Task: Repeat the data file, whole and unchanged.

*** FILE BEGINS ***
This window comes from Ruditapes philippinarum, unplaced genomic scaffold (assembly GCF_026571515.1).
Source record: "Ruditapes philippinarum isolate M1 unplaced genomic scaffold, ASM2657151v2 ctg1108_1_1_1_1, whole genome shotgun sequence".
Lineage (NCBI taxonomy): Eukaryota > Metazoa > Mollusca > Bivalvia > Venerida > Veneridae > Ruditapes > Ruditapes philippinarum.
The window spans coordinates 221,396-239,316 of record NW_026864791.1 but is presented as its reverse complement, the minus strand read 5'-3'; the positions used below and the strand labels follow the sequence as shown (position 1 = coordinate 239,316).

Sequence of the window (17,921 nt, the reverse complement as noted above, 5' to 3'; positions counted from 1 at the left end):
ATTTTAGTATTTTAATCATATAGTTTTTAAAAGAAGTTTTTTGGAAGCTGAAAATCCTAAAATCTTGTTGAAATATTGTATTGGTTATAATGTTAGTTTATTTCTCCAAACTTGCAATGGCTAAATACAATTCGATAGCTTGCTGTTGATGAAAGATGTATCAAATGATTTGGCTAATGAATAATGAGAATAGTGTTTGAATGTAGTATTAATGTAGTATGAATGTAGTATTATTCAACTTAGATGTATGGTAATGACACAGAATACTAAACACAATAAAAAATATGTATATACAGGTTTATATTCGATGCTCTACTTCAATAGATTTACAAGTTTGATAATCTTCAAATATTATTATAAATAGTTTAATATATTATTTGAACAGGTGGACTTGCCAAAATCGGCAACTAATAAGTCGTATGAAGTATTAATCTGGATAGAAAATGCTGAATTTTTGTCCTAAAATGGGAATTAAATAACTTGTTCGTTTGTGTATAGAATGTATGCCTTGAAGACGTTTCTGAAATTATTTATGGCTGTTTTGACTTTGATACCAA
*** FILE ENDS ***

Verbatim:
This window comes from Ruditapes philippinarum, unplaced genomic scaffold (assembly GCF_026571515.1).
Source record: "Ruditapes philippinarum isolate M1 unplaced genomic scaffold, ASM2657151v2 ctg1108_1_1_1_1, whole genome shotgun sequence".
Lineage (NCBI taxonomy): Eukaryota > Metazoa > Mollusca > Bivalvia > Venerida > Veneridae > Ruditapes > Ruditapes philippinarum.
The window spans coordinates 221,396-239,316 of record NW_026864791.1 but is presented as its reverse complement, the minus strand read 5'-3'; the positions used below and the strand labels follow the sequence as shown (position 1 = coordinate 239,316).

Sequence of the window (17,921 nt, the reverse complement as noted above, 5' to 3'; positions counted from 1 at the left end):
ATTTTAGTATTTTAATCATATAGTTTTTAAAAGAAGTTTTTTGGAAGCTGAAAATCCTAAAATCTTGTTGAAATATTGTATTGGTTATAATGTTAGTTTATTTCTCCAAACTTGCAATGGCTAAATACAATTCGATAGCTTGCTGTTGATGAAAGATGTATCAAATGATTTGGCTAATGAATAATGAGAATAGTGTTTGAATGTAGTATTAATGTAGTATGAATGTAGTATTATTCAACTTAGATGTATGGTAATGACACAGAATACTAAACACAATAAAAAATATGTATATACAGGTTTATATTCGATGCTCTACTTCAATAGATTTACAAGTTTGATAATCTTCAAATATTATTATAAATAGTTTAATATATTATTTGAACAGGTGGACTTGCCAAAATCGGCAACTAATAAGTCGTATGAAGTATTAATCTGGATAGAAAATGCTGAATTTTTGTCCTAAAATGGGAATTAAATAACTTGTTCGTTTGTGTATAGAATGTATGCCTTGAAGACGTTTCTGAAATTATTTATGGCTGTTTTGACTTTGATACCAA